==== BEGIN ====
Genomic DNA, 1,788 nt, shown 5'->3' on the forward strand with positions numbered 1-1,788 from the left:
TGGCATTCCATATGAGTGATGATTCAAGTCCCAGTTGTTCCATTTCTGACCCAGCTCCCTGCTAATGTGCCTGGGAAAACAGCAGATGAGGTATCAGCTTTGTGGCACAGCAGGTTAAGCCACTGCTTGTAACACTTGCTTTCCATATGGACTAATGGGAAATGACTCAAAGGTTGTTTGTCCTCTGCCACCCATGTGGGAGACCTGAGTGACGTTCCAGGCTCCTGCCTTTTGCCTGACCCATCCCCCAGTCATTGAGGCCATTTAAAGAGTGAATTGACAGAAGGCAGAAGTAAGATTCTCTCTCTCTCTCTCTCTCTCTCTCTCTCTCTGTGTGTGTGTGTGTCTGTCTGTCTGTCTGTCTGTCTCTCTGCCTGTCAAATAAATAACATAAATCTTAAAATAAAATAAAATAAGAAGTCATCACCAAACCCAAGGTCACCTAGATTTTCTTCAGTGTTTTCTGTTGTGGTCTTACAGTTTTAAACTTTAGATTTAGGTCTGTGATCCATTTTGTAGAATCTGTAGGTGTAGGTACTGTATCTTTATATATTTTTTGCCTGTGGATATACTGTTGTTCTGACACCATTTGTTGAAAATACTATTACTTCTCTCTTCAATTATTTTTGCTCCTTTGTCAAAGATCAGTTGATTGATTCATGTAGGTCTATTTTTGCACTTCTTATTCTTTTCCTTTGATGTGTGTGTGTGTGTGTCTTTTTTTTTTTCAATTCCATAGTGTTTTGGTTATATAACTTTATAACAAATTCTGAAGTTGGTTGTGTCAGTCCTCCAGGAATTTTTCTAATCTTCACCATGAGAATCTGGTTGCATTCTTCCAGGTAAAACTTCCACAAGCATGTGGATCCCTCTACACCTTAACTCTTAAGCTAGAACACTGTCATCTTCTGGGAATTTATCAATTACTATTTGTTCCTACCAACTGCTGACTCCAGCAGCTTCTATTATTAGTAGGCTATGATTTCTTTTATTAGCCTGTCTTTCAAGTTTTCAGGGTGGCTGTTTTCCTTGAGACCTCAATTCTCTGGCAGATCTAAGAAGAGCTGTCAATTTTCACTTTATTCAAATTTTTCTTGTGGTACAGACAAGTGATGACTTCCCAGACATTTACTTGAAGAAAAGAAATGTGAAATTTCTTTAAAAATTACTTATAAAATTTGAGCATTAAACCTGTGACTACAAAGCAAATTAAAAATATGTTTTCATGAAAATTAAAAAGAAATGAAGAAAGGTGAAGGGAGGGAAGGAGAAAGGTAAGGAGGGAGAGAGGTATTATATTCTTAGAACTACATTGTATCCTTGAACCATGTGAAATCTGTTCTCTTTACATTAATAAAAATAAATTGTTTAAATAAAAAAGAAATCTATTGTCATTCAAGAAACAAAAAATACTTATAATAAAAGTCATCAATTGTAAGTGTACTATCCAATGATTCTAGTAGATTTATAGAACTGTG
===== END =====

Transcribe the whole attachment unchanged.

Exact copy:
Genomic DNA, 1,788 nt, shown 5'->3' on the forward strand with positions numbered 1-1,788 from the left:
TGGCATTCCATATGAGTGATGATTCAAGTCCCAGTTGTTCCATTTCTGACCCAGCTCCCTGCTAATGTGCCTGGGAAAACAGCAGATGAGGTATCAGCTTTGTGGCACAGCAGGTTAAGCCACTGCTTGTAACACTTGCTTTCCATATGGACTAATGGGAAATGACTCAAAGGTTGTTTGTCCTCTGCCACCCATGTGGGAGACCTGAGTGACGTTCCAGGCTCCTGCCTTTTGCCTGACCCATCCCCCAGTCATTGAGGCCATTTAAAGAGTGAATTGACAGAAGGCAGAAGTAAGATTCTCTCTCTCTCTCTCTCTCTCTCTCTCTCTCTGTGTGTGTGTGTGTCTGTCTGTCTGTCTGTCTGTCTCTCTGCCTGTCAAATAAATAACATAAATCTTAAAATAAAATAAAATAAGAAGTCATCACCAAACCCAAGGTCACCTAGATTTTCTTCAGTGTTTTCTGTTGTGGTCTTACAGTTTTAAACTTTAGATTTAGGTCTGTGATCCATTTTGTAGAATCTGTAGGTGTAGGTACTGTATCTTTATATATTTTTTGCCTGTGGATATACTGTTGTTCTGACACCATTTGTTGAAAATACTATTACTTCTCTCTTCAATTATTTTTGCTCCTTTGTCAAAGATCAGTTGATTGATTCATGTAGGTCTATTTTTGCACTTCTTATTCTTTTCCTTTGATGTGTGTGTGTGTGTGTCTTTTTTTTTTTCAATTCCATAGTGTTTTGGTTATATAACTTTATAACAAATTCTGAAGTTGGTTGTGTCAGTCCTCCAGGAATTTTTCTAATCTTCACCATGAGAATCTGGTTGCATTCTTCCAGGTAAAACTTCCACAAGCATGTGGATCCCTCTACACCTTAACTCTTAAGCTAGAACACTGTCATCTTCTGGGAATTTATCAATTACTATTTGTTCCTACCAACTGCTGACTCCAGCAGCTTCTATTATTAGTAGGCTATGATTTCTTTTATTAGCCTGTCTTTCAAGTTTTCAGGGTGGCTGTTTTCCTTGAGACCTCAATTCTCTGGCAGATCTAAGAAGAGCTGTCAATTTTCACTTTATTCAAATTTTTCTTGTGGTACAGACAAGTGATGACTTCCCAGACATTTACTTGAAGAAAAGAAATGTGAAATTTCTTTAAAAATTACTTATAAAATTTGAGCATTAAACCTGTGACTACAAAGCAAATTAAAAATATGTTTTCATGAAAATTAAAAAGAAATGAAGAAAGGTGAAGGGAGGGAAGGAGAAAGGTAAGGAGGGAGAGAGGTATTATATTCTTAGAACTACATTGTATCCTTGAACCATGTGAAATCTGTTCTCTTTACATTAATAAAAATAAATTGTTTAAATAAAAAAGAAATCTATTGTCATTCAAGAAACAAAAAATACTTATAATAAAAGTCATCAATTGTAAGTGTACTATCCAATGATTCTAGTAGATTTATAGAACTGTG